One of my favorite things about flying is having the opportunity to read for hours at a stretch. I saved two good books to read traveling to and from Buying & Selling eContent conference in Arizona this year. I had some work to do, so I was pretty sure they'd last me the entire trip. It can be pretty disappointing to face hours in the air with nothing to read except Sky Mall.
Of course, this is a wicked, old-school travel entertainment strategy-one that the editor of EContent should have moved well beyond. Yet, while I want an e-reader, I haven't found the device that's quite right for me.
In flight and around airports, I saw many e-readers and felt pangs of envy. It took restraint (something I'm not known for) not to do some unofficial user surveys. I did eavesdrop on some techno show-and-tell in which e-reader owners did impromptu demos for fellow travelers.
So my existing interest had climbed significantly by the time I attended the Sunday ebook forum. SKS Advisors' founder Steve Sieck led the forum at this year's Buying & Selling eContent conference. Panelists included Lindsey E. Schell, collection management, University of Texas Libraries; Scott Brown, owner, Social Information Group; Chris Palma, strategic partner development, Google Books; Eric Freese, solutions architect, digital publishing, Aptara; and George Scotti, channel marketing director, Springer Science+Business Media.
Ebooks have moved out of the niches and into the mainstream, and this panel demonstrated how players of all types are examining the opportunities they present. Not surprisingly, one of the primary concerns forum attendees expressed is confusion given the number of devices and competing standards on the market.
Another issue is speculation that Amazon has put the industry in jeopardy because its $9.99 ebook price is too low to sustain publishing. This reminds me of when the music business failed to lower CD prices and refocus on producing products worth paying for, not to mention today's tension about sustaining the age-old print news infrastructure in an era of free news supported by low-cost web ads. As digital technologies supplant their physical predecessors, creation, distribution, licensing, and pricing models will be forced to change in kind. Book publishing is no different.
While I have heard much from those drunk on iPad Kool-Aid, foolishly speculating that a device can save publishing, there is something that e-readers in general, and maybe the iPad in particular, can do for publishing: push us to rethink the user experience of the book to make it worth buying.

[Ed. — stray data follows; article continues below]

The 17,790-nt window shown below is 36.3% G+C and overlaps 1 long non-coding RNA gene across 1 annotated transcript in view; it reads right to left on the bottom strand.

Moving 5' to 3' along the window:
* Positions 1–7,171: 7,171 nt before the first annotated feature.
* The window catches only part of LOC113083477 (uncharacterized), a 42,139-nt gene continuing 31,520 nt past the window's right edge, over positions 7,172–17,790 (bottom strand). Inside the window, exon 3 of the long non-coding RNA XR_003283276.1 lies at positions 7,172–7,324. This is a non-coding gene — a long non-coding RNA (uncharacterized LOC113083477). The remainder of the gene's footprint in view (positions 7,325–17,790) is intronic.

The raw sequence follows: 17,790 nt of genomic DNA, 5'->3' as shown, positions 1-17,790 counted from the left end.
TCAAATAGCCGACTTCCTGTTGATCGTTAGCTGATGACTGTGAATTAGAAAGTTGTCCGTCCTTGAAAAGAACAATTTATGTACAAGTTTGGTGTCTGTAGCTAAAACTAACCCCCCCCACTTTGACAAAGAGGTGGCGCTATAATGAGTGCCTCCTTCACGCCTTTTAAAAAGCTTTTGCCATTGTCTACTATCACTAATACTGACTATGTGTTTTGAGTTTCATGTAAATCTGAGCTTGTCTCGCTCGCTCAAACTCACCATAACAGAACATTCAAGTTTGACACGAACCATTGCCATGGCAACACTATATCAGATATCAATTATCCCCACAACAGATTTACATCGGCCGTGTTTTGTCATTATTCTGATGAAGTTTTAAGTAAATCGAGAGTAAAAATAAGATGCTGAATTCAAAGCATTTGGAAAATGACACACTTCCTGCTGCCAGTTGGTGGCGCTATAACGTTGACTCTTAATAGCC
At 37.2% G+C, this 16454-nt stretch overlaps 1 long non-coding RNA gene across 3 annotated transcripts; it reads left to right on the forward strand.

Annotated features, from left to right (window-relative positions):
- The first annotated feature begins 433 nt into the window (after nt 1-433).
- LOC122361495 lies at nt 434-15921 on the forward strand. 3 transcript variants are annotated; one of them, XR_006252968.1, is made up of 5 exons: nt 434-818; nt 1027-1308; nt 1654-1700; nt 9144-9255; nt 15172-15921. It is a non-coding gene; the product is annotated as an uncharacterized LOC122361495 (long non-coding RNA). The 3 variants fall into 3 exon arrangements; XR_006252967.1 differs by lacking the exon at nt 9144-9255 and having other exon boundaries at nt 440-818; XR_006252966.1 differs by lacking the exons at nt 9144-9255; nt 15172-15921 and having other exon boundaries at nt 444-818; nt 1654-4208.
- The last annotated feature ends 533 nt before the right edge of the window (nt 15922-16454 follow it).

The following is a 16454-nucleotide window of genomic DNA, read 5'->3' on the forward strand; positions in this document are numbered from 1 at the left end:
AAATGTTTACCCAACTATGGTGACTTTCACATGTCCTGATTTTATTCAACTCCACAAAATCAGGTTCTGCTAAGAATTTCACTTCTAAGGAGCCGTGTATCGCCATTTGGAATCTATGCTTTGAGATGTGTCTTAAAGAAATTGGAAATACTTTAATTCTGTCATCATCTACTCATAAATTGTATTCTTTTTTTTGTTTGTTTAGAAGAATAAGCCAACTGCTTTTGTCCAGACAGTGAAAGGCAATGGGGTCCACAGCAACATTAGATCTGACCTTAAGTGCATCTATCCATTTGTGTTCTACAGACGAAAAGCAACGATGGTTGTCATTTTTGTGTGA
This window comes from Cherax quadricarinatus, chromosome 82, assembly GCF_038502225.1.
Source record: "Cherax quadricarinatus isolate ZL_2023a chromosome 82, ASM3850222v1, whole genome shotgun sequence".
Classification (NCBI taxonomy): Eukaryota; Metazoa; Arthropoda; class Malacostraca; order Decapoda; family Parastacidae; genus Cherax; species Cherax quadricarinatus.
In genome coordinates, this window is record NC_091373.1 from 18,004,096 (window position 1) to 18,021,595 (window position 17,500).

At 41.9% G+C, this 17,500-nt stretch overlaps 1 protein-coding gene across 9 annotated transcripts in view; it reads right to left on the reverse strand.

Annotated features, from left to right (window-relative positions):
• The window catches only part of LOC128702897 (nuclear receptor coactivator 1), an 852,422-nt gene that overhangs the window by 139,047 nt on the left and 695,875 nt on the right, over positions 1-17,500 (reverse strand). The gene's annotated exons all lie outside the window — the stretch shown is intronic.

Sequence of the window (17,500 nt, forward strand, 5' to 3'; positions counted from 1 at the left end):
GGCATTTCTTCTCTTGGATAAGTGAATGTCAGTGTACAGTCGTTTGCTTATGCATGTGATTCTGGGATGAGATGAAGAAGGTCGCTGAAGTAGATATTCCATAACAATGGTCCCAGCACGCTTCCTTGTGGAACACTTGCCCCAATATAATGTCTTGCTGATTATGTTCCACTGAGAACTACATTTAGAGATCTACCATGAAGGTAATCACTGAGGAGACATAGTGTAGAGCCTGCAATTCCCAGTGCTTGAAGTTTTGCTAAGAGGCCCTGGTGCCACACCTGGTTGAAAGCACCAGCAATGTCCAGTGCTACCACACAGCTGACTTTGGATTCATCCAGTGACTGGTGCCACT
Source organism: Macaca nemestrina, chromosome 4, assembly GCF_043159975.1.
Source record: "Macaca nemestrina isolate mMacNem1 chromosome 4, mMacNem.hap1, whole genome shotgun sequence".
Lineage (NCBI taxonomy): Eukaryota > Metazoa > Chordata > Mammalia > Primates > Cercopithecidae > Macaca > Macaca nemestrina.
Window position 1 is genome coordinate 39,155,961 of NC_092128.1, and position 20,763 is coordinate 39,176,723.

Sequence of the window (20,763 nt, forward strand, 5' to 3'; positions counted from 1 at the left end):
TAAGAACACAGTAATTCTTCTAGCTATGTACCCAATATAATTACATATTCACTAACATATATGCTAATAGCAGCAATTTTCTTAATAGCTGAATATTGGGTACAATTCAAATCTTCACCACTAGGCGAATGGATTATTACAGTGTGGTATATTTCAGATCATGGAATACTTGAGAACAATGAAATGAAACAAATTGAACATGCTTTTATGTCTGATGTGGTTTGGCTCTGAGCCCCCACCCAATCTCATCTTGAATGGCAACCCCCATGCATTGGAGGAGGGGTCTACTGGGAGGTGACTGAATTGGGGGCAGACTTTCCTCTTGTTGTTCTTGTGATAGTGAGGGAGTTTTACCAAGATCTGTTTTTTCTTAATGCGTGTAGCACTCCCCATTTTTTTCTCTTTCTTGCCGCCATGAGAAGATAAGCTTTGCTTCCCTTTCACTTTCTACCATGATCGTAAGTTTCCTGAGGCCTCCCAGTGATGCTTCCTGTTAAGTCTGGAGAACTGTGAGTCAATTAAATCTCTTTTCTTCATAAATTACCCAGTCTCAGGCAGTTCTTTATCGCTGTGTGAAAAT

My favorite part of the Ebook Forum was when Aptara's Freese pulled out a stack of seven different e-readers to show and share. No. 1 in the "oh, wow" department was the Entourage eDGe. The dual-screen device combines the functions of an e-reader, a netbook, a notepad, and an audio/video recorder and player.
The iPad is also a strong multitasker. And, without a doubt, the rotating image featured on the iPad app The Elements had a coolness factor of 10. However, what was really exciting about this ebook was that it didn't seek to reproduce a physical book experience. Ebooks and e-readers won't save publishing. Rather, they present an opportunity to reinvent publishing. Yet, as Gale, a part of Cengage Learning's VP of strategic partnerships Stephen Abram said in his Tuesday Content Containers panel, "Every first version of a new technology replicates all of the problems of the previous models."
We are way passed version 1.0 with digital content. Yet our industry is dominated by replica metaphors: page-flipping, paperback-sized, pseudo print layout. Even content ownership is retro and object-restricted: If I buy a Kindle book, I can't read it on many phones. Google's Palma said that the company was striving for seamless interoperability so you can start reading a book on an e-reader in bed and finish that same book on your smartphone while riding on the train to the office the next day. However, while the company boasts 32,000 publishers in its partnership program, it faces entrenched DRM thinking and proprietary behavior. We know how this story ends: If our old-school mechanisms get in the way of user expectations, they will circumvent us through piracy or direct-to-consumer delivery.
So yes, it is time to rebuild the ebook infrastructure from the ground up-from author contracts to licensing models to delivery networks and mechanisms. Yet I would also propose that unlike other content types that have already faced much of the pain in this transition, text-based content must look more deeply at the user expectation developed through years of internet use. As we seek to rebuild publishing, let us reconsider what experience digital delivers to our readers that its page-flipping predecessors did not. Let's not become obsolete middlemen in the content value chain. Ebooks are crying out for nonlinear editors who can push the form and format to create a nonprint experience that will resonate with readers steeped in short-form, stone-skipping, socially intermediated digital reading experiences. These, like the potential I saw in The Elements, will deliver a user-optimized, multidimensional user experience that could do a lot more than save books. It can reinvent them ... and the industry along the way.